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Five tips to help you go vegan

Vegan diets: they’re no longer just a celebrity and health freak craze. Chances are you know a coworker, friend, or relative who has adopted a vegan lifestyle.

Like vegetarians, vegans don’t eat meat, but they also steer clear of dairy, eggs and other animal products like honey. People opt to go vegan for health, ethical or environmental reasons.

Going vegan may seem overwhelming, but know that’s it’s not impossible. Following these tips can help you make the switch:

1. Make gradual changes. If you make sweeping lifestyle changes, there’s a good chance they won’t stick. Instead, slowly wean yourself off animal protein. If you eat meat with two meals each day, cut it down to one meal at first. If you’re making hamburgers, use only half the usual amount of ground beef and replace the other half with lentils. Continue to reduce the amount of meat you use, and increase the amount of plant-based protein until you don’t miss the meat at all. Sub white beans for meat in pasta sauces, tofu or edamame for chicken in stir-fries, and black beans for steak in tacos.

2. Make smart swaps. With some creativity and flexibility, you can still make some of your favorite dishes. In place of:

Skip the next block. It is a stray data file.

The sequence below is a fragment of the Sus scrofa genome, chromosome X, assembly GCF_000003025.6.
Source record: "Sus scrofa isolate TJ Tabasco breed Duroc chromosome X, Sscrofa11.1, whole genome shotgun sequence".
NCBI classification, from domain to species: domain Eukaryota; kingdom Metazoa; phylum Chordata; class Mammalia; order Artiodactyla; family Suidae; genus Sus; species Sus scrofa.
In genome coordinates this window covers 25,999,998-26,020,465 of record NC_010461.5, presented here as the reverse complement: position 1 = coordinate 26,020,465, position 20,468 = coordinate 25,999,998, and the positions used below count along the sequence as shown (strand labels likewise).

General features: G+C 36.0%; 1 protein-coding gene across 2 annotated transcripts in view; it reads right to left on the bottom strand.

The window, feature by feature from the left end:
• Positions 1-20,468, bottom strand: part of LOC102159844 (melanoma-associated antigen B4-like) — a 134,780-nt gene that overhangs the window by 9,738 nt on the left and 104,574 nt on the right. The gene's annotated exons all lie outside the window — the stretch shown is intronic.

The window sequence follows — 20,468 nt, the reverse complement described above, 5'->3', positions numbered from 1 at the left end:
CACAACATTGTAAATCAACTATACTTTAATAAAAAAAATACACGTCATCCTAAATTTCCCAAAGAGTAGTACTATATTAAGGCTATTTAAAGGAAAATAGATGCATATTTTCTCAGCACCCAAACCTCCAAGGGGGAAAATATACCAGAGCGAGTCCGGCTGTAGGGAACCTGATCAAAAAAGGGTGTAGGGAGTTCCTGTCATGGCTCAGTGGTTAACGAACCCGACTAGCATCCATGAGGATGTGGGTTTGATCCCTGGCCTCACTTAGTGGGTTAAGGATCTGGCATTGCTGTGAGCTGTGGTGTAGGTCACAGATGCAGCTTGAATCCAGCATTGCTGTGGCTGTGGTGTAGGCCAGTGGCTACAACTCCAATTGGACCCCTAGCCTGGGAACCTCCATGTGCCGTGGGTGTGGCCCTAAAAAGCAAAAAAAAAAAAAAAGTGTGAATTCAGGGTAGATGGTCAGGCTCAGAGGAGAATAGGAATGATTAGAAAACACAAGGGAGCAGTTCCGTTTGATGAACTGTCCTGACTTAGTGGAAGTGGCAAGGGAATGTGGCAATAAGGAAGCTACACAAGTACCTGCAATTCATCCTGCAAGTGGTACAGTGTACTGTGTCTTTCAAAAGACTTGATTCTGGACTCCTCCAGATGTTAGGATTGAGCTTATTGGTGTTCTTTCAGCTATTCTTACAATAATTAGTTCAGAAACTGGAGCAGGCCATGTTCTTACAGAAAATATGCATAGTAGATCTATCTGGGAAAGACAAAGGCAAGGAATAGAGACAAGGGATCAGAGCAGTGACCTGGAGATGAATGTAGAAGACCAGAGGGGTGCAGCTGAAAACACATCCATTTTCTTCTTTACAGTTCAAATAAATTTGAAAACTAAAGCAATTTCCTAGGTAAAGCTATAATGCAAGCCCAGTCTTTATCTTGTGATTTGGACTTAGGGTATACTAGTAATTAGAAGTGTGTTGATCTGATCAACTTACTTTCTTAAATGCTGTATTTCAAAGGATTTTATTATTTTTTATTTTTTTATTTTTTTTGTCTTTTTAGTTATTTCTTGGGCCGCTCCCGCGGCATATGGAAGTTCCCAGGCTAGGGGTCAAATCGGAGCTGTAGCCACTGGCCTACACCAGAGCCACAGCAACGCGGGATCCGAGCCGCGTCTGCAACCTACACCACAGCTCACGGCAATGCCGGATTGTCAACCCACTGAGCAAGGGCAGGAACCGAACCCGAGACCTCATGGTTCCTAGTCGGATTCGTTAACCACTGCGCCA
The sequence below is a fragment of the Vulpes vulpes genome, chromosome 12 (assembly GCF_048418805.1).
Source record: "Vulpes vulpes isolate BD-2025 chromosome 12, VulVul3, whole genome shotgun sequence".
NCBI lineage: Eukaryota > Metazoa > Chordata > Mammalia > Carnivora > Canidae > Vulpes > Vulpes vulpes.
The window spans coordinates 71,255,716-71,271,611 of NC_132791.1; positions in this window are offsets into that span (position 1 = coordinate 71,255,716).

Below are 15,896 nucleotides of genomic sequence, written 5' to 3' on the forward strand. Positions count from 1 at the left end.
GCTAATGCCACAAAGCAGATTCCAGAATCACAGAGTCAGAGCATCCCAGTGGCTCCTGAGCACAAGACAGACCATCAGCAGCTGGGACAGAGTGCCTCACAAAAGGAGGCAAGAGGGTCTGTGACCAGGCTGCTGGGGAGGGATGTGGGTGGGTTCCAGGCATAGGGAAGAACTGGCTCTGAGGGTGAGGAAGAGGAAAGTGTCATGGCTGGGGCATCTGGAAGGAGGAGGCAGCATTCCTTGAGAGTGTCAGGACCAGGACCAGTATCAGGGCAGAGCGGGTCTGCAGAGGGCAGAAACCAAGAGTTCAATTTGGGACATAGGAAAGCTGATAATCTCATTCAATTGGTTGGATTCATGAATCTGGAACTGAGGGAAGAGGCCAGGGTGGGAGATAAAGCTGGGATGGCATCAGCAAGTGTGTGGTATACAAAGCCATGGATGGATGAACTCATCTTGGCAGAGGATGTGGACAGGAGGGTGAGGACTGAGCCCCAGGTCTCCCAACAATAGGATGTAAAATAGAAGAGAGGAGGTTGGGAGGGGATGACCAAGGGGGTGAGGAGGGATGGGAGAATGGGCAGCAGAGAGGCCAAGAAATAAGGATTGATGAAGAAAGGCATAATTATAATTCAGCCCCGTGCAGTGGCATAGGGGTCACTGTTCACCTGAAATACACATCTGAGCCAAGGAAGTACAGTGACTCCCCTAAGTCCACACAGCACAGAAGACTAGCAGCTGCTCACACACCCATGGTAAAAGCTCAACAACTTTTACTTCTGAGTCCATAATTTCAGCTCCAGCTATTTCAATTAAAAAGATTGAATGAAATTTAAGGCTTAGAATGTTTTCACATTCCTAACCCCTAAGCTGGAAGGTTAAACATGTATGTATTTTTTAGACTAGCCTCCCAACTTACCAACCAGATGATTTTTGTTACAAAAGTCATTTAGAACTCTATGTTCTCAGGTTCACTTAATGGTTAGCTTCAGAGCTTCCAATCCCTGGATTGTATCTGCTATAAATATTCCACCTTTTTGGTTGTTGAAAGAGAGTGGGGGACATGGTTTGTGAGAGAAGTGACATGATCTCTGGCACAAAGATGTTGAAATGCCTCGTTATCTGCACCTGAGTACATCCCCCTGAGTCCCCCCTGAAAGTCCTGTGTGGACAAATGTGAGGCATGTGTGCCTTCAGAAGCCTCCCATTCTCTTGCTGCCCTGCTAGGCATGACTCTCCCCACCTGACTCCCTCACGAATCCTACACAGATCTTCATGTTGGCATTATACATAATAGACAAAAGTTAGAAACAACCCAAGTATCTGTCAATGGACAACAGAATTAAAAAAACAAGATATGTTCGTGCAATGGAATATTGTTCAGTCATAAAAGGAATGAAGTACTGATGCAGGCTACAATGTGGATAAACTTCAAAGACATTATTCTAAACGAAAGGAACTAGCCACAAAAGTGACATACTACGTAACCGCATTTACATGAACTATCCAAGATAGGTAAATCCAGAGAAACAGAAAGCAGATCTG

• One egg: Use ¼ cup of tofu, 1 small mashed banana or ¼ cup of applesauce.
  • Cow’s milk: Try soy, rice or almond milk.
  • Cheese: Try soy cheese. Crumbled tofu can replace ricotta or cottage cheese.

3. Get nutrient-savvy. It’s a challenge for new vegans to get all needed vitamins and minerals without consuming meat. Eating a well-balanced diet will make you feel better, and make sticking with a vegan lifestyle easier. The following are nutrient-packed vegan foods:

  • Protein: Lentils, beans, peas, chickpeas, nuts and nut butters and 100% whole wheat bread.
  • Fat: Avocado, nuts and nut butters, coconut and oils.
  • Vitamin D: Vitamin D fortified orange juice, soy milk and rice milk.
  • Calcium: Dark green leafy vegetables, tofu made with calcium sulfate, and calcium-fortified soy milk and orange juice.
  • Iron: Dried beans and dark green leafy vegetables.

4. Check out recipes. There is no shortage of vegan recipes out there. A quick search on Google or trip to the bookstore will introduce you to a host of mouth-watering vegan dishes.

5. Don’t harp on what you can’t eat… focus on what you can. It’s likely that some of your favorite foods are already vegan, like juice-based smoothies, guacamole, hummus and some pasta dishes. Other meals can be made vegan. For instance, omit the cheese from pizza or burritos and add extra veggies instead. If you really miss the cheese, try a non-dairy alternative like Daiya.

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Lauren Stewart
By: Lauren Stewart

Lauren Stewart is a freelancer writer from Michigan. She enjoys writing about beauty, health and fitness! She is passionate about learning new ways to take control of her health and wellness and is a makeup and skincare junkie! You can contact her by emailing